Andrew ThompsonMay 3rd 2012.

Really glad it’s gone. I've lived in the city centre for five years and the wheel was wheely intrusive. We went on it with some family once to find out why it had been placed where it had. You got some fantastic views of Air conditioning units and general pipework on top of Selfridges and Number one Deansgate which was well worth the £8 each.

I really hope it doesn’t make another "temporary" appearance following the Olympics.

AnonymousMay 3rd 2012.

Really good article that raises many important issues such as the role planning, the importance of open spaces and the dynamic between public and private interests in shaping our city.

Just on the issue of the pavilion, it is actually a pretty intelligent building, providing enclosure and definition to the gardens at a human scale, shielding the gardens from the noise and pollution of the bus station, providing continuous accessible through-route and providing animation with the two cafes. And my personal opinion is that aesthetically it is interesting and attractive building.

In many ways it is a much better building than than the Arndale Centre extension which has privatised Canon Street, consolidates the fortress-like nature of the Arndale and presents a bland, anodyne face to this important public space. The only thing it got right was its scale.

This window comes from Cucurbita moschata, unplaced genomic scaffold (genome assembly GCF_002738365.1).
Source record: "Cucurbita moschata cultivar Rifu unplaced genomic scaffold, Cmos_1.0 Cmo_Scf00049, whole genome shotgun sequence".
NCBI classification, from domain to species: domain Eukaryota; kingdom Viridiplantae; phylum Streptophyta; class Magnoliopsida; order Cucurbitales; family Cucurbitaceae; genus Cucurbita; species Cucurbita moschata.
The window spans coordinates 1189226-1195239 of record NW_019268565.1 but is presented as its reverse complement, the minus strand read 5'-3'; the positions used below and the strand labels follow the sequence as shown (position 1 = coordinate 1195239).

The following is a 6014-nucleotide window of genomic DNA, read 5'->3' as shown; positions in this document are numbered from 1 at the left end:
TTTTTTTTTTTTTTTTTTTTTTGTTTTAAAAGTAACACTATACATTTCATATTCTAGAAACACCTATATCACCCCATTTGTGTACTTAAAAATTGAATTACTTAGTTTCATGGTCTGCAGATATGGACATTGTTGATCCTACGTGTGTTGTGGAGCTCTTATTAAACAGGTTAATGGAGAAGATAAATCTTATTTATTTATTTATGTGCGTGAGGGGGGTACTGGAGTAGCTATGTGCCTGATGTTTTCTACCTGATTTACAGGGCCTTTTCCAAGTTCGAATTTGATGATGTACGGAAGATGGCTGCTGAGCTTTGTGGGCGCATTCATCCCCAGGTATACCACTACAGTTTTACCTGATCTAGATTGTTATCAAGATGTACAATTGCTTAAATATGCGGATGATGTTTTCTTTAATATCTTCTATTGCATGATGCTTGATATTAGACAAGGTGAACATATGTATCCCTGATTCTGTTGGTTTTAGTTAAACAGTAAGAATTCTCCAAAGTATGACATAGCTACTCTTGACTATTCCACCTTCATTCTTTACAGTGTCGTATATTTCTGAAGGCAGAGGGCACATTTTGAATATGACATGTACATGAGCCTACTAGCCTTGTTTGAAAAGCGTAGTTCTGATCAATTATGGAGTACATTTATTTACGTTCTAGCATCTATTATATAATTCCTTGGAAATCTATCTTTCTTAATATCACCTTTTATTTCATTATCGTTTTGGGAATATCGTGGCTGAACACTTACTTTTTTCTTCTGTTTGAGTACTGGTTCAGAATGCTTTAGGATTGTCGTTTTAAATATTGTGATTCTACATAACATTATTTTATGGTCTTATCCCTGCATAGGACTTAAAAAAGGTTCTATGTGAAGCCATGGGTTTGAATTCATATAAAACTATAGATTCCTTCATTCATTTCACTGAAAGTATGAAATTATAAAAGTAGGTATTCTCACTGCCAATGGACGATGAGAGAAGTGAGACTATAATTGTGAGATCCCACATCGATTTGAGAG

It's the city, duffusMay 3rd 2012.

Trust me, Manchester's phobia of large open public spaces stems from none other than the Peterloo shocker. Big open spaces for crowds of protesters and horseback cavalry? A recipe for desaster...

A modern-day equivalent would be the 2006 World Cup screenings - also quite shocking scenes there:


But then came the riots last summer. They have proven that one no longer requires big open spaces to cause public disorder on a grand scale.

Ergo: We might as well bring back the squares, piazzas et al, for the common enjoyment of the low-level-testosteron clientele like myself.

AnonymousMay 3rd 2012.

Why were the urban design principles established in Hulme not followed through properly in Beswick or any of the other regeneration areas? They seem to have retained only the idea of using perimeter blocks and forgotten the role of buildings and spaces, of appropriate scale, mixed use, identity, heritage, connectivity and detailed design in urban place-making.

Alarmingly they seem to have even forgotten about these principles in Hulme with the MMU proposals for Birley Fields in danger of being watered down, returning Stretford Road back into a suburban dead space rather than the vibrant, mixed use high street that it should be. What better way to demonstrate MMU's committment to the local community by providing commercial units along Stretford Road at a subsidised rate for local businesses and social enterprises?

1 Response: Reply To This...
AnonymousMay 3rd 2012.

It should be remembered that Anuj Bidve was shot on a dark, deserted inner city street. MMU take note.

HulmePixMay 4th 2012.

Actually I like the raised grass areas in Piccadilly Gardens, mainly as it's one of the few areas not to get worn out by constant footfall of those making a short cut! Someone should really get their act together about those fountains though. Great when they were installed but sadly going to wrack and ruin now. Half of them spouty things don't work, the lighting is knackered and the watery jets on the other side of the bridge gave up the ghost and died many moons ago. We come up with great ideas and build great things here, but then we tend to neglect them afterwards, like some kids toy at Christmas.....